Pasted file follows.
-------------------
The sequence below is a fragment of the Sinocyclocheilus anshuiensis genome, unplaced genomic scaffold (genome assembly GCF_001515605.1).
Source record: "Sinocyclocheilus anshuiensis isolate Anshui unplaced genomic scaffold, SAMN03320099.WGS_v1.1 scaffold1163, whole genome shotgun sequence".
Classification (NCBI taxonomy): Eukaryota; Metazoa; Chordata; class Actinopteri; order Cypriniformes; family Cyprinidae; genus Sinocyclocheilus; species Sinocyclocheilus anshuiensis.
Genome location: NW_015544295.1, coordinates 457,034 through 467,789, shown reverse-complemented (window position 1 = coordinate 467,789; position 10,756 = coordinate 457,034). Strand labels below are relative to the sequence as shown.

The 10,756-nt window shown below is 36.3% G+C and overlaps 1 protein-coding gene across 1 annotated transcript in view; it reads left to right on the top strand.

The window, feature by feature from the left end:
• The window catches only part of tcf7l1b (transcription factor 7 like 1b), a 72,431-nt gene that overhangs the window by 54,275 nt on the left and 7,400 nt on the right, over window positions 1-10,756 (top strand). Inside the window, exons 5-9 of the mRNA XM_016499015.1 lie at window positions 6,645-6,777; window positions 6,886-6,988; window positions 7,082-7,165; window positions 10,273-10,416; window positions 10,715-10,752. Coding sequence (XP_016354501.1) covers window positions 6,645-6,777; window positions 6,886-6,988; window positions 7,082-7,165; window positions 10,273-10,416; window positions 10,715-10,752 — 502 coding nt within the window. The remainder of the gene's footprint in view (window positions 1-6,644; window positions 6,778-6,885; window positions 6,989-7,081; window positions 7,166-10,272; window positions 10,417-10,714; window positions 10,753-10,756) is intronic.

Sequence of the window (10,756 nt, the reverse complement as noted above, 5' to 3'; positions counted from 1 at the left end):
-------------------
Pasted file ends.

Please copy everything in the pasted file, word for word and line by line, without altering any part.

The sequence below is a fragment of the Sinocyclocheilus anshuiensis genome, unplaced genomic scaffold (genome assembly GCF_001515605.1).
Source record: "Sinocyclocheilus anshuiensis isolate Anshui unplaced genomic scaffold, SAMN03320099.WGS_v1.1 scaffold1163, whole genome shotgun sequence".
Classification (NCBI taxonomy): Eukaryota; Metazoa; Chordata; class Actinopteri; order Cypriniformes; family Cyprinidae; genus Sinocyclocheilus; species Sinocyclocheilus anshuiensis.
Genome location: NW_015544295.1, coordinates 457,034 through 467,789, shown reverse-complemented (window position 1 = coordinate 467,789; position 10,756 = coordinate 457,034). Strand labels below are relative to the sequence as shown.

The 10,756-nt window shown below is 36.3% G+C and overlaps 1 protein-coding gene across 1 annotated transcript in view; it reads left to right on the top strand.

The window, feature by feature from the left end:
• The window catches only part of tcf7l1b (transcription factor 7 like 1b), a 72,431-nt gene that overhangs the window by 54,275 nt on the left and 7,400 nt on the right, over window positions 1-10,756 (top strand). Inside the window, exons 5-9 of the mRNA XM_016499015.1 lie at window positions 6,645-6,777; window positions 6,886-6,988; window positions 7,082-7,165; window positions 10,273-10,416; window positions 10,715-10,752. Coding sequence (XP_016354501.1) covers window positions 6,645-6,777; window positions 6,886-6,988; window positions 7,082-7,165; window positions 10,273-10,416; window positions 10,715-10,752 — 502 coding nt within the window. The remainder of the gene's footprint in view (window positions 1-6,644; window positions 6,778-6,885; window positions 6,989-7,081; window positions 7,166-10,272; window positions 10,417-10,714; window positions 10,753-10,756) is intronic.

Sequence of the window (10,756 nt, the reverse complement as noted above, 5' to 3'; positions counted from 1 at the left end):